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Proceedings Paper • Open Access

Is space the ultimate high ground?
Author(s): Gregory J. Meyer; Francis P. Stallings

Paper Abstract

Military experts often refer to space as the ultimate high ground under the premise that placing systems in orbit provides advantages consistent with the military doctrine of high ground. Although space provides the ultimate "observation post", it has none of the other advantages traditionally associated with high ground. Army Field Manual (FM) 34-130 states the other advantages of holding key terrain: commanding avenues of approach, overcoming obstacles, and affording cover and concealment as additional benefits of high ground. Yet systems in orbit incur none of these additional advantages. Finally, international restrictions and reciprocity concerns limit the employment of weapons in space nullifying many of the unique capability advantages that would otherwise support the "high ground" aspect of space. As the ultimate observation post, satellites provide a large quantity of vital data to military decision makers. This massive amount of data needs to have as much context as possible to convert this data to useful knowledge. To use space assets optimally, the military needs to learn from the past and make space and cyber products distributed and tactical. It is absolutely essential to distribute the right information to the lowest level (tactical elements) of the organization or the "boots on the ground" in a timely manner.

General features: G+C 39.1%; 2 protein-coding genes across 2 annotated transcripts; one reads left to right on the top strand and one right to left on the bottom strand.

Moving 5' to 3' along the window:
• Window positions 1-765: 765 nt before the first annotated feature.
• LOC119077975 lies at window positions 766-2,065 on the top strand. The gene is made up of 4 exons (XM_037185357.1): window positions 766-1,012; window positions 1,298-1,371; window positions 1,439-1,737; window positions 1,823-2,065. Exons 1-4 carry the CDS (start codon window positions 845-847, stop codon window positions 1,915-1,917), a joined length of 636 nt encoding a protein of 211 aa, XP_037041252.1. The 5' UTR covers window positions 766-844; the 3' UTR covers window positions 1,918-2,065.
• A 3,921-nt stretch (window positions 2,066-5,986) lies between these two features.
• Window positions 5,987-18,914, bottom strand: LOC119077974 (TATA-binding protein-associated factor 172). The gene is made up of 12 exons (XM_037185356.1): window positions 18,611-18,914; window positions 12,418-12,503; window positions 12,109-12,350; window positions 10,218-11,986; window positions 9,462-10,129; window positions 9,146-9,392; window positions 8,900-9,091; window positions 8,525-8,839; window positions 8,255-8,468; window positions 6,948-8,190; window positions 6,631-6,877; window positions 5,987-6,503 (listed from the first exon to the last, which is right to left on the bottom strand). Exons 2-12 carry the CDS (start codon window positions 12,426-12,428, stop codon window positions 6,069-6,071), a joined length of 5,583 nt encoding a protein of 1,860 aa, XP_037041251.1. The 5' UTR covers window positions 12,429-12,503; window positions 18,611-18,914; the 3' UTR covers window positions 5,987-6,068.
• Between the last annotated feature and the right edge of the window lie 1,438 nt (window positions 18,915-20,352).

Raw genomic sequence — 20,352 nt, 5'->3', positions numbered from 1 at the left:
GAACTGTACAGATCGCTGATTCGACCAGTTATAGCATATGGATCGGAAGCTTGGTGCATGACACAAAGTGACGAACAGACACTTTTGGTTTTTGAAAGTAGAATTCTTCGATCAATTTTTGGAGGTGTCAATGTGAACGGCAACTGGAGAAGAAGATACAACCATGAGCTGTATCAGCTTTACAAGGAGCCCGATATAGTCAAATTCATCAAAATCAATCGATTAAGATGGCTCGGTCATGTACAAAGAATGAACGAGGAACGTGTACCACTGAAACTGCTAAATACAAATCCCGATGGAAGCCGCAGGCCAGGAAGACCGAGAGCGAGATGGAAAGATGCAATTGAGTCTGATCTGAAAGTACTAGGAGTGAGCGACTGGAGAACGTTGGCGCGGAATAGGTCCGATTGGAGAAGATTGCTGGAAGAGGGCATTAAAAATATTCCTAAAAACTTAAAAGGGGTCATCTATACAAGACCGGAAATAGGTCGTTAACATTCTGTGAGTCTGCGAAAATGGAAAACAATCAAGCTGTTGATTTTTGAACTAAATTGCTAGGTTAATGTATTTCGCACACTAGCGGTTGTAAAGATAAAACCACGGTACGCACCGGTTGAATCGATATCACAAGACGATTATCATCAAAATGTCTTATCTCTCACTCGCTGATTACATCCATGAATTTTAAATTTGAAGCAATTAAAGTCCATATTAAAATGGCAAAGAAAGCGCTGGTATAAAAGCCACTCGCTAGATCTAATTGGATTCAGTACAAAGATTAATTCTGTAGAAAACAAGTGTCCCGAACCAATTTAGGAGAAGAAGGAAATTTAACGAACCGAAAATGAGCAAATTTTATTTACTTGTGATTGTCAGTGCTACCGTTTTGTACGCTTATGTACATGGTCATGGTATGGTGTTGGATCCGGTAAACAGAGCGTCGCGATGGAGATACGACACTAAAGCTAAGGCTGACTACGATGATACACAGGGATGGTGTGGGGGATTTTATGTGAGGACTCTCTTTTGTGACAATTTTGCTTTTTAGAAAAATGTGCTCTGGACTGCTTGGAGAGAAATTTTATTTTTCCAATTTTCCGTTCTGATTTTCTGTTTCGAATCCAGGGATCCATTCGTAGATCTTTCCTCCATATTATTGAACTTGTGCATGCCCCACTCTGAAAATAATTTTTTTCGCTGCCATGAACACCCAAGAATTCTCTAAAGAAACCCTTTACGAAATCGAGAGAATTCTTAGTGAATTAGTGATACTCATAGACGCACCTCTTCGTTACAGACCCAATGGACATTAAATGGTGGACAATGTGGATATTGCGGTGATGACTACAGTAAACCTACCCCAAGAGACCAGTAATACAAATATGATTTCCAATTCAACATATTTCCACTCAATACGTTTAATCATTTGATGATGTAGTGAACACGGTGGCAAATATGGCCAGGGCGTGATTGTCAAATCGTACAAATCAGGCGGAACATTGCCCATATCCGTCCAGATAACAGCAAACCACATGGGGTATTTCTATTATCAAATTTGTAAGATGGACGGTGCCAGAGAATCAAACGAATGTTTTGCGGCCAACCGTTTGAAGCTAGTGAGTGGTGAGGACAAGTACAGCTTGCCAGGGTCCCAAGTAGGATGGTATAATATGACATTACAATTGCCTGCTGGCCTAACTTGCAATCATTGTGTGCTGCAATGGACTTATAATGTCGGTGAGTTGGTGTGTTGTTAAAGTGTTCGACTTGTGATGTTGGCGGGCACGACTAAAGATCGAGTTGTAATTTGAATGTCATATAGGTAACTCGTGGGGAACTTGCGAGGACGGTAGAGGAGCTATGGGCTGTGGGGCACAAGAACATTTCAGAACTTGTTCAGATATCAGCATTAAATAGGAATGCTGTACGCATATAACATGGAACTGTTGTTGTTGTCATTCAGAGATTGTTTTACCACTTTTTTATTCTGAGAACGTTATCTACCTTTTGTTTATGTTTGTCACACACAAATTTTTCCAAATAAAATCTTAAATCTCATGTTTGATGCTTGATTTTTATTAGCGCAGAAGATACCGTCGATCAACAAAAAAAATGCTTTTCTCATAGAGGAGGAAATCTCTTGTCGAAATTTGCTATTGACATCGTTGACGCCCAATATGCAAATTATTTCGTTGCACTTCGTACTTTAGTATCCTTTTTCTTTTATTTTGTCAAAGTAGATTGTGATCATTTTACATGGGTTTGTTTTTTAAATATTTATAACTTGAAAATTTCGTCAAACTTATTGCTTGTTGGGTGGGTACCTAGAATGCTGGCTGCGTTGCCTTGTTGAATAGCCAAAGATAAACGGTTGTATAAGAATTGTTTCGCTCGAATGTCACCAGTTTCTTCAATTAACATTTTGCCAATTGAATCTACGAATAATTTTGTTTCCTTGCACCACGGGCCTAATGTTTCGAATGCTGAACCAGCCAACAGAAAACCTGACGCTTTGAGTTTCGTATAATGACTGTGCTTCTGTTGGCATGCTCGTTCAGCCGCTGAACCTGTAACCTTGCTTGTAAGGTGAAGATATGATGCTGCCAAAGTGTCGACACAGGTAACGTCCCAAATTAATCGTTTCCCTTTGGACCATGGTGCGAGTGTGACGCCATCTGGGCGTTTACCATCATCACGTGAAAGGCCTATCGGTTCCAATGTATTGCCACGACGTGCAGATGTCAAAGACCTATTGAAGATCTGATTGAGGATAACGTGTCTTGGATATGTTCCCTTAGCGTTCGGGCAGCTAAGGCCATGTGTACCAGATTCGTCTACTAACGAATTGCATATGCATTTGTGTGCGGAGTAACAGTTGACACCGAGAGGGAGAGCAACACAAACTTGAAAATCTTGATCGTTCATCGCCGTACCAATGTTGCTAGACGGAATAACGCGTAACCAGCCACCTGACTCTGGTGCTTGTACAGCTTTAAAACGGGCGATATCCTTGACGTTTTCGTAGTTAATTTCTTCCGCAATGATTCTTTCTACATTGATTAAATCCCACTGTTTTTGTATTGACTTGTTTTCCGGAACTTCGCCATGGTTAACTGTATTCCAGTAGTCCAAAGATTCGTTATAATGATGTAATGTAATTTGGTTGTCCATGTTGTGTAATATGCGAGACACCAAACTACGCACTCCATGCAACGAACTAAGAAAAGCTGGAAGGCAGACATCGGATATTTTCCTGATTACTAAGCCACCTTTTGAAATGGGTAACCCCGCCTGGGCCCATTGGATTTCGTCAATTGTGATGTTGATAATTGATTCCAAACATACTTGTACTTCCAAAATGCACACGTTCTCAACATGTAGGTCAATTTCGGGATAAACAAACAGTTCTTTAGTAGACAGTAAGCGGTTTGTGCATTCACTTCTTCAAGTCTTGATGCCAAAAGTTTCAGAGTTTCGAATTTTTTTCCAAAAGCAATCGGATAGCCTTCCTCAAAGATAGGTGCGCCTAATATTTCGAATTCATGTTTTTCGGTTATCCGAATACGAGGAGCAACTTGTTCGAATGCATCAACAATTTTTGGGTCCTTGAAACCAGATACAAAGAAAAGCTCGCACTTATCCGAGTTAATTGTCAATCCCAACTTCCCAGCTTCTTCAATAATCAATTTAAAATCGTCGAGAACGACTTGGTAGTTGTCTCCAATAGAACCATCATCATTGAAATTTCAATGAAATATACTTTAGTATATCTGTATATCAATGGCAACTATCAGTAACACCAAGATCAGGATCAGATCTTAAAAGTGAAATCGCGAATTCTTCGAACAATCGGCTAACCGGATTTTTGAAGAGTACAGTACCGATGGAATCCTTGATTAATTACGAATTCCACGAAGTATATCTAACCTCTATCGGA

Paper Details

Date Published: 20 May 2011
PDF: 8 pages
Proc. SPIE 8044, Sensors and Systems for Space Applications IV, 80440K (20 May 2011); doi: 10.1117/12.889117
Show Author Affiliations
Gregory J. Meyer, U.S. Air Force (United States)
Francis P. Stallings, U.S. Air Force (United States)

Published in SPIE Proceedings Vol. 8044:
Sensors and Systems for Space Applications IV
Khanh D. Pham; Henry Zmuda; Joseph Lee Cox; Greg J. Meyer, Editor(s)

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